In the first post I mentioned a report called 21stcentury learning environments and digital literacy written by Sir Peter Gluckman who is, amongst many things, the government’s chief science advisor.
I have two things to say about this “report”.
The first thing I would like to say:
If you hear the words “report” and “Sir” you might expect a substantial piece of well-researched work. In fact it is four pages of unsourced generalisations, about a page of which is made up of quotes from Gluckman’s previous report. I feel like the headline for this could equally well have read: How much money is the chief science advisor paid to waste our time?
Here’s what the report says (I paraphrase):
- Page One: Kids use heaps of digital stuff and it may or may not be affecting how their brains are getting wired up, but we’re not really sure.
- Page Two: Now that we can scan brains while kids play with things we can design better education or maybe not, but anyway we should plan schools for stuff we don’t even know about yet
- Page Three: Teaching should not be about imparting facts, it should be about helping learners to critically evaluate information and organise it. (Stuff about teaching Science.)
- Page Four: The better off get a better deal than the poor in all of this. We should probably address this.
…if the ‘digital native’ indeed has different forms of brain development and learning, and whose social skills develop differently as a result of the very different ways in which children interact with each other in the digital world, then even more fundamental changes in education will be required (I can’t get into that here though).
Without the slightest bit of arrogance I would like to tell you that if the government had paid me $100 I could have gone on the internet and then written this report for them in one day so generalised and vague it is.
The second thing I would like to say:
The future will need a different type of teacher?
That teacher is already here. They were born in 1990 and they are completely comfortable with the digital world. Even someone like me – born in the 70s – can cope.
Teachers will still need to impart facts because – and this may shock you – some teenagers don’t like cruising the internet for information about chemistry. On the upside teachers are already heavily focused on the idea of helping students to evaluate and organise information.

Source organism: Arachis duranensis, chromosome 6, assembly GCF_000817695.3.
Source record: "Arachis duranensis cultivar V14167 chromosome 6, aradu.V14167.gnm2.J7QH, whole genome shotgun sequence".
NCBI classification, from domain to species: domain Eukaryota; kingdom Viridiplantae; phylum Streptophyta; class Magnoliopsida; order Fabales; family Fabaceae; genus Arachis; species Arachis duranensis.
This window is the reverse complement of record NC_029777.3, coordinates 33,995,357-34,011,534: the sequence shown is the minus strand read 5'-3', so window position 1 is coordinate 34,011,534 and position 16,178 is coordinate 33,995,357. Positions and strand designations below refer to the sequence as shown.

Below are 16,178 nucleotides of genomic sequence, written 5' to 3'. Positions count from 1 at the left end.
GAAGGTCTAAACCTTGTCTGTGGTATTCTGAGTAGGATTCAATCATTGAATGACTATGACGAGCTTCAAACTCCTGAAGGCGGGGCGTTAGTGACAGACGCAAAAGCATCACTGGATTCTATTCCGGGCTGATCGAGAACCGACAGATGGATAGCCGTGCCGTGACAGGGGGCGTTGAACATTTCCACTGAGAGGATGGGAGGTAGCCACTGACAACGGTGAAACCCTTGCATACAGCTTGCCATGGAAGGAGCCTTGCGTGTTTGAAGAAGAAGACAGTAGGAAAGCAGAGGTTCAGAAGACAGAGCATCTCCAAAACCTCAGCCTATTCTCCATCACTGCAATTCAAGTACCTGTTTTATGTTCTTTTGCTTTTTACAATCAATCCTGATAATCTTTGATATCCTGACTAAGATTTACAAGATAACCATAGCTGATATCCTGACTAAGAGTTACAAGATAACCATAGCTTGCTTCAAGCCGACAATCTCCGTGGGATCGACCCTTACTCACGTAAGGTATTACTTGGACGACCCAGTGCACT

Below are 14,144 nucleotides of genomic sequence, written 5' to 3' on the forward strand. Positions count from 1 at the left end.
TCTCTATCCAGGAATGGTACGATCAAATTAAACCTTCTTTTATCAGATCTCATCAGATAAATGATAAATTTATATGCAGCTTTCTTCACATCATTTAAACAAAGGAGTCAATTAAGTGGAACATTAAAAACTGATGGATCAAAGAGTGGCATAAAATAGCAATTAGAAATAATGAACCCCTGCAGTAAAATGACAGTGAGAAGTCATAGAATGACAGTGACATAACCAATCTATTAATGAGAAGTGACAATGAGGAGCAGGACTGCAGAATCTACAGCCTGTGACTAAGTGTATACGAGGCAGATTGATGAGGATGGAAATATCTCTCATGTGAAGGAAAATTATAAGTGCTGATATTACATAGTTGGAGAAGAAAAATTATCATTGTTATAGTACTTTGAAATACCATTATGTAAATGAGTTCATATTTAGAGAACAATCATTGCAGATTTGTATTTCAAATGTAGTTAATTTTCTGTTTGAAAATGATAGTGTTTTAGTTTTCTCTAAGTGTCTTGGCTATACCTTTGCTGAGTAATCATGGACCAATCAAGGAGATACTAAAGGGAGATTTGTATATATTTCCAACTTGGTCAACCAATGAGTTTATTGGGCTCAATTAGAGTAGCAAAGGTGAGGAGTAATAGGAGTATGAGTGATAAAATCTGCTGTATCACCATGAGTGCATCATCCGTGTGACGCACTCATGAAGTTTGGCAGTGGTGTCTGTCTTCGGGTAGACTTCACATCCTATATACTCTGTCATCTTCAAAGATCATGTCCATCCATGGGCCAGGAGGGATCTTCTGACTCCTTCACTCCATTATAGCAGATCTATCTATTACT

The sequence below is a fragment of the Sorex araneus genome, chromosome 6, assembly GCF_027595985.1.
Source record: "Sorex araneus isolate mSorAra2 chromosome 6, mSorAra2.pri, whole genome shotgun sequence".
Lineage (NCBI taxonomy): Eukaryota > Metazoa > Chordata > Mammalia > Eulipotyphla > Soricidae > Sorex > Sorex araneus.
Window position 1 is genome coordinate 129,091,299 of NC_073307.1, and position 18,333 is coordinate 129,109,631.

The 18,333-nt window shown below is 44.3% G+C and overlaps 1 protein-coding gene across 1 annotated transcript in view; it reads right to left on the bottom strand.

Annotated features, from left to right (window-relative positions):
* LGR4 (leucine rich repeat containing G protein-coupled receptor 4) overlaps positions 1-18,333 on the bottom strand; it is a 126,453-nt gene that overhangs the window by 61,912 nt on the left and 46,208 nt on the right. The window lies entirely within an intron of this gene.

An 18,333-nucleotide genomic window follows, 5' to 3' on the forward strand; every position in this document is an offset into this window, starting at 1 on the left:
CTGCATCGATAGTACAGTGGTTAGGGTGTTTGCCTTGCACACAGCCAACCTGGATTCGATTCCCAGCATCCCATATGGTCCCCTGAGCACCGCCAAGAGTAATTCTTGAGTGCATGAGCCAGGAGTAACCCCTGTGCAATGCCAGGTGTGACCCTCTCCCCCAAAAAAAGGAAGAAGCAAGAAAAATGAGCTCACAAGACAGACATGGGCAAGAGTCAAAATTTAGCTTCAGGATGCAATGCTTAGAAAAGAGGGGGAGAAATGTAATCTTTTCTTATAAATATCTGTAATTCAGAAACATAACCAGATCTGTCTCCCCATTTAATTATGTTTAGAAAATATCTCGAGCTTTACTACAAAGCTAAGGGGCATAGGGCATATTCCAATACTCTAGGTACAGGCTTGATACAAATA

Another academic commentator in the article states of the little children:
“Multi-tasking, for example playing on the internet, texting, listening to music and watching a YouTube video all at once . . . these things influence the way and speed in which you process information.”
All at once? That’s not multi-tasking – that’s doing four things badly.
Let’s face it. Schools can’t really plan for the future of technology. When I was at primary school there was not a single personal computer or cellphone or internet site in existence for the general public. In 2050 nobody has the slightest notion what kind of world we will be dealing with. Of course we should use the tools technology gives us as we move toward 2050, but the important skills are going to be: how to get good information, how to evaluate and organise that information, and how to be flexible and creative.
Of course, most of this report is about the 4 in 5 students who will be fine anyway.
Here I raise the issue of the ‘digital divide’, the gap between those who can benefit from digital technology and those who cannot. This is not simply an issue of being able to afford a computer and internet access – digital disadvantage can arise from low literacy and interpretative skills that prevent proper use or evaluation of the opportunities that the technology can provide.
Which would be the problem of the one in five students the government tells us are being failed by their schools. One solution to this problem will be the arrival of a new kind of school in New Zealand in 2014.